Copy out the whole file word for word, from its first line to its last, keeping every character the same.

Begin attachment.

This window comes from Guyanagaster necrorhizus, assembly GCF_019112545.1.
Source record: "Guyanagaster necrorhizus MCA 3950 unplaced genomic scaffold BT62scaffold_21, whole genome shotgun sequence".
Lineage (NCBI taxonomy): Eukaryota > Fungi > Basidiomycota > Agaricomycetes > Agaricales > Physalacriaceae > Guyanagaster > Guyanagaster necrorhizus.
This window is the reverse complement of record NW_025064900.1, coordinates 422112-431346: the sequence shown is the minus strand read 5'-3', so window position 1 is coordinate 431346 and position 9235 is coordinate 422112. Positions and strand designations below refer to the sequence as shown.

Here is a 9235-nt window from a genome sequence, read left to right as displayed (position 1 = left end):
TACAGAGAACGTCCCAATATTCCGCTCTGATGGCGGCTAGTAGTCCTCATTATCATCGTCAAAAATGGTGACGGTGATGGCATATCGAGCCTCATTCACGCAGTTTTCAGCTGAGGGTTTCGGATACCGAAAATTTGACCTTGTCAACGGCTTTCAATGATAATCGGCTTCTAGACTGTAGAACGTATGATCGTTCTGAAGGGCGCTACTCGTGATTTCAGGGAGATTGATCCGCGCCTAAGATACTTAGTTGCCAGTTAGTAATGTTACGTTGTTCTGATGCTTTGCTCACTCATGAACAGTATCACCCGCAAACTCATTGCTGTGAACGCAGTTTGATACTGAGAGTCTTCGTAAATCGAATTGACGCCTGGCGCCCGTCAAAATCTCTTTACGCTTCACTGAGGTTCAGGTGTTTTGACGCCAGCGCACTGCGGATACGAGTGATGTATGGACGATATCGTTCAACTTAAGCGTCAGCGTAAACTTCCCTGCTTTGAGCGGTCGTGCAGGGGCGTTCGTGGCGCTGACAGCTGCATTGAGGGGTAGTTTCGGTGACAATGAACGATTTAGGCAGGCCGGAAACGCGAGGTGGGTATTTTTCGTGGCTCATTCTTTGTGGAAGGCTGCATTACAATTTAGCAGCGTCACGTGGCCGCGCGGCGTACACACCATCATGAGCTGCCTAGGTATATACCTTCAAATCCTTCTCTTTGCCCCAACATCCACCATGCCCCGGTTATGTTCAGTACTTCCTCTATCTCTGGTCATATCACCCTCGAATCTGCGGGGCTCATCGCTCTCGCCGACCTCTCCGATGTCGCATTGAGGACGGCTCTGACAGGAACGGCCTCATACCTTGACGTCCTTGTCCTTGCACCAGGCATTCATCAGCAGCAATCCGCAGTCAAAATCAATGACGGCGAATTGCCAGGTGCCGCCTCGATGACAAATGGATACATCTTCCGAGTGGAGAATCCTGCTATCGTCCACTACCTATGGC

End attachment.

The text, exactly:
This window comes from Guyanagaster necrorhizus, assembly GCF_019112545.1.
Source record: "Guyanagaster necrorhizus MCA 3950 unplaced genomic scaffold BT62scaffold_21, whole genome shotgun sequence".
Lineage (NCBI taxonomy): Eukaryota > Fungi > Basidiomycota > Agaricomycetes > Agaricales > Physalacriaceae > Guyanagaster > Guyanagaster necrorhizus.
This window is the reverse complement of record NW_025064900.1, coordinates 422112-431346: the sequence shown is the minus strand read 5'-3', so window position 1 is coordinate 431346 and position 9235 is coordinate 422112. Positions and strand designations below refer to the sequence as shown.

Here is a 9235-nt window from a genome sequence, read left to right as displayed (position 1 = left end):
TACAGAGAACGTCCCAATATTCCGCTCTGATGGCGGCTAGTAGTCCTCATTATCATCGTCAAAAATGGTGACGGTGATGGCATATCGAGCCTCATTCACGCAGTTTTCAGCTGAGGGTTTCGGATACCGAAAATTTGACCTTGTCAACGGCTTTCAATGATAATCGGCTTCTAGACTGTAGAACGTATGATCGTTCTGAAGGGCGCTACTCGTGATTTCAGGGAGATTGATCCGCGCCTAAGATACTTAGTTGCCAGTTAGTAATGTTACGTTGTTCTGATGCTTTGCTCACTCATGAACAGTATCACCCGCAAACTCATTGCTGTGAACGCAGTTTGATACTGAGAGTCTTCGTAAATCGAATTGACGCCTGGCGCCCGTCAAAATCTCTTTACGCTTCACTGAGGTTCAGGTGTTTTGACGCCAGCGCACTGCGGATACGAGTGATGTATGGACGATATCGTTCAACTTAAGCGTCAGCGTAAACTTCCCTGCTTTGAGCGGTCGTGCAGGGGCGTTCGTGGCGCTGACAGCTGCATTGAGGGGTAGTTTCGGTGACAATGAACGATTTAGGCAGGCCGGAAACGCGAGGTGGGTATTTTTCGTGGCTCATTCTTTGTGGAAGGCTGCATTACAATTTAGCAGCGTCACGTGGCCGCGCGGCGTACACACCATCATGAGCTGCCTAGGTATATACCTTCAAATCCTTCTCTTTGCCCCAACATCCACCATGCCCCGGTTATGTTCAGTACTTCCTCTATCTCTGGTCATATCACCCTCGAATCTGCGGGGCTCATCGCTCTCGCCGACCTCTCCGATGTCGCATTGAGGACGGCTCTGACAGGAACGGCCTCATACCTTGACGTCCTTGTCCTTGCACCAGGCATTCATCAGCAGCAATCCGCAGTCAAAATCAATGACGGCGAATTGCCAGGTGCCGCCTCGATGACAAATGGATACATCTTCCGAGTGGAGAATCCTGCTATCGTCCACTACCTATGGC